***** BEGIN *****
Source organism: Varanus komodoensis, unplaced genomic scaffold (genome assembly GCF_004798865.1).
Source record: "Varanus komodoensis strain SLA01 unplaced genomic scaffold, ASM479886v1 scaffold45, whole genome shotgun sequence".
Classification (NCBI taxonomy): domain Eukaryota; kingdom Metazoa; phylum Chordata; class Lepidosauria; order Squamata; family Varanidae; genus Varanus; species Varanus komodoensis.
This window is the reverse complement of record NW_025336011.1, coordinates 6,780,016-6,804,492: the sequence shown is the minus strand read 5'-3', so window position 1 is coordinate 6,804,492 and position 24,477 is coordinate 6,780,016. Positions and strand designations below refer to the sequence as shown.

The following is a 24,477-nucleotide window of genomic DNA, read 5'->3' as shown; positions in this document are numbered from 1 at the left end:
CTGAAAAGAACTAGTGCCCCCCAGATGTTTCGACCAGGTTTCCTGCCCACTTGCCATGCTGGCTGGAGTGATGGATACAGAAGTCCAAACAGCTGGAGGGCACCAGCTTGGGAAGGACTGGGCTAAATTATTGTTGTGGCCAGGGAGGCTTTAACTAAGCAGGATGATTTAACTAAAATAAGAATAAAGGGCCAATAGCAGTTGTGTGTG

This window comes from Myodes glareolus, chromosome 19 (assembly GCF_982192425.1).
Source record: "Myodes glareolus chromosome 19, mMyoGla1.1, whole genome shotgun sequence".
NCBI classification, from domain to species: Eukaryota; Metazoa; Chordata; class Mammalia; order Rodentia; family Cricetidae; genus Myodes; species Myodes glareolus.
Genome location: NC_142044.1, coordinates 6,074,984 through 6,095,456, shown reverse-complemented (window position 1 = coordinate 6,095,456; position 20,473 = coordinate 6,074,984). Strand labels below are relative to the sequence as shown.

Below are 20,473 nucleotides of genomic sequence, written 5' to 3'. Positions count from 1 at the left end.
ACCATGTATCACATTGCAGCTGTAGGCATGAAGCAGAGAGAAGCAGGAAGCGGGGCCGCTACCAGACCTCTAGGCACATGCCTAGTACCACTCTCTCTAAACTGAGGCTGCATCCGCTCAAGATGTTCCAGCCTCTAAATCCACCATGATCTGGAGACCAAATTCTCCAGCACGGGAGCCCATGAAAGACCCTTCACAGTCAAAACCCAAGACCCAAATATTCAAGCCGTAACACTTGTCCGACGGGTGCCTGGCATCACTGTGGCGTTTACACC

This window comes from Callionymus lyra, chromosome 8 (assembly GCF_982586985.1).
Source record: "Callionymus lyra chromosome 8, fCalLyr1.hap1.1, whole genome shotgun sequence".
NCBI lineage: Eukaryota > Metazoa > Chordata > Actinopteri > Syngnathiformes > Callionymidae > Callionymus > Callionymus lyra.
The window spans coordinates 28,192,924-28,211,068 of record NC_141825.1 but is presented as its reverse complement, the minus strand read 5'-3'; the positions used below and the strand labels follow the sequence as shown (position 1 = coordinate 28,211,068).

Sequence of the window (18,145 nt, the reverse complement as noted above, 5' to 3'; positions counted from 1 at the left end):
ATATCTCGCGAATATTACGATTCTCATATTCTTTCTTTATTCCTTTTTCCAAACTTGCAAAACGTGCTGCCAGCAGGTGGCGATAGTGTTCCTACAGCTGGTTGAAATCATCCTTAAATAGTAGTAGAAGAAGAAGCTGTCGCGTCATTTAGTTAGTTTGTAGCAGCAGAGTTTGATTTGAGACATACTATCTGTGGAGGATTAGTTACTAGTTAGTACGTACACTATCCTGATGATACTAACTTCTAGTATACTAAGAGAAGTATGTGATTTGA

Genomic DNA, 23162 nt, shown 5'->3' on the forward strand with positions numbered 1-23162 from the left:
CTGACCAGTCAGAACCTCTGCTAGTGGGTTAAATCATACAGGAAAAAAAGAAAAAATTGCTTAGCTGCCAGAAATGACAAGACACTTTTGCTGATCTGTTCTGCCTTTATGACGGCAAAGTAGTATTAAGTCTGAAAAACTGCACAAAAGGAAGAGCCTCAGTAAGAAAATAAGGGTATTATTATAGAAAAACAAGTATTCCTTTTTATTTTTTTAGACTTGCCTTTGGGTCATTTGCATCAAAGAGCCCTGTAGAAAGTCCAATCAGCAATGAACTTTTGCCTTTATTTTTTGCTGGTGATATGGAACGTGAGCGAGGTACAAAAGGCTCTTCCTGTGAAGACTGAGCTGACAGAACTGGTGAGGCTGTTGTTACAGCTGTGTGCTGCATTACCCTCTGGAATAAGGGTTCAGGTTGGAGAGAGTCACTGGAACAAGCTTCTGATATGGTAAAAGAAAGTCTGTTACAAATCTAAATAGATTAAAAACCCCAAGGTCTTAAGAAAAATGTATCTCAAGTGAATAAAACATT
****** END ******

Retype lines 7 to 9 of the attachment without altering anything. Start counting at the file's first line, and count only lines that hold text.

This window comes from Myodes glareolus, chromosome 19 (assembly GCF_982192425.1).
Source record: "Myodes glareolus chromosome 19, mMyoGla1.1, whole genome shotgun sequence".
NCBI classification, from domain to species: Eukaryota; Metazoa; Chordata; class Mammalia; order Rodentia; family Cricetidae; genus Myodes; species Myodes glareolus.